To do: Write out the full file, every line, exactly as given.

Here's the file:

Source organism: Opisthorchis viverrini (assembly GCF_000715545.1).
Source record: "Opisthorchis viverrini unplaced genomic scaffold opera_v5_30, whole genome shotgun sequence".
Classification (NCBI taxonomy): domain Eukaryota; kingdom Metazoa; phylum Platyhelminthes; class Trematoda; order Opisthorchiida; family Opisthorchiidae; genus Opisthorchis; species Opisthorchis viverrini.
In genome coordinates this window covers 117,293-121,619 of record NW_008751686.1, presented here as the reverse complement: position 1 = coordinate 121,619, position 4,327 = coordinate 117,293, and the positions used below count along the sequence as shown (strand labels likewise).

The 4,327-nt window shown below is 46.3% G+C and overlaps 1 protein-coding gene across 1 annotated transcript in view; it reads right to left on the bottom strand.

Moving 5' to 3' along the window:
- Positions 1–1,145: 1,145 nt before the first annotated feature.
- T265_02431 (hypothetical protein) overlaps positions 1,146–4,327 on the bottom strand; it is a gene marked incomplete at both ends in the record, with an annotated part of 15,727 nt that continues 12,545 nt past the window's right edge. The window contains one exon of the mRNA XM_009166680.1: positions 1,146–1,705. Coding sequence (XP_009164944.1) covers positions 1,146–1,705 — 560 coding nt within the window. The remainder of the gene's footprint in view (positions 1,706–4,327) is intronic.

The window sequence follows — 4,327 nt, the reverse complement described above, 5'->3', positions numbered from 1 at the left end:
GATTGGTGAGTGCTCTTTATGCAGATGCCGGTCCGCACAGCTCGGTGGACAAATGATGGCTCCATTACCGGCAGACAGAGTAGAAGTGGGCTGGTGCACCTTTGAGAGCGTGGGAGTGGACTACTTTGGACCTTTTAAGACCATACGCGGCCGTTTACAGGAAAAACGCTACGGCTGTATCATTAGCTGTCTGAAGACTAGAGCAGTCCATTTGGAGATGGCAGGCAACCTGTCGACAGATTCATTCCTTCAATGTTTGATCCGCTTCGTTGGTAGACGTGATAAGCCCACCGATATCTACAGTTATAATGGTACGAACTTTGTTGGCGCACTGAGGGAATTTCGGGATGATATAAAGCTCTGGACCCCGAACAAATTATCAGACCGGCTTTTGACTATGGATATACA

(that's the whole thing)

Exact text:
Source organism: Opisthorchis viverrini (assembly GCF_000715545.1).
Source record: "Opisthorchis viverrini unplaced genomic scaffold opera_v5_30, whole genome shotgun sequence".
Classification (NCBI taxonomy): domain Eukaryota; kingdom Metazoa; phylum Platyhelminthes; class Trematoda; order Opisthorchiida; family Opisthorchiidae; genus Opisthorchis; species Opisthorchis viverrini.
In genome coordinates this window covers 117,293-121,619 of record NW_008751686.1, presented here as the reverse complement: position 1 = coordinate 121,619, position 4,327 = coordinate 117,293, and the positions used below count along the sequence as shown (strand labels likewise).

The 4,327-nt window shown below is 46.3% G+C and overlaps 1 protein-coding gene across 1 annotated transcript in view; it reads right to left on the bottom strand.

Moving 5' to 3' along the window:
- Positions 1–1,145: 1,145 nt before the first annotated feature.
- T265_02431 (hypothetical protein) overlaps positions 1,146–4,327 on the bottom strand; it is a gene marked incomplete at both ends in the record, with an annotated part of 15,727 nt that continues 12,545 nt past the window's right edge. The window contains one exon of the mRNA XM_009166680.1: positions 1,146–1,705. Coding sequence (XP_009164944.1) covers positions 1,146–1,705 — 560 coding nt within the window. The remainder of the gene's footprint in view (positions 1,706–4,327) is intronic.

The window sequence follows — 4,327 nt, the reverse complement described above, 5'->3', positions numbered from 1 at the left end:
GATTGGTGAGTGCTCTTTATGCAGATGCCGGTCCGCACAGCTCGGTGGACAAATGATGGCTCCATTACCGGCAGACAGAGTAGAAGTGGGCTGGTGCACCTTTGAGAGCGTGGGAGTGGACTACTTTGGACCTTTTAAGACCATACGCGGCCGTTTACAGGAAAAACGCTACGGCTGTATCATTAGCTGTCTGAAGACTAGAGCAGTCCATTTGGAGATGGCAGGCAACCTGTCGACAGATTCATTCCTTCAATGTTTGATCCGCTTCGTTGGTAGACGTGATAAGCCCACCGATATCTACAGTTATAATGGTACGAACTTTGTTGGCGCACTGAGGGAATTTCGGGATGATATAAAGCTCTGGACCCCGAACAAATTATCAGACCGGCTTTTGACTATGGATATACA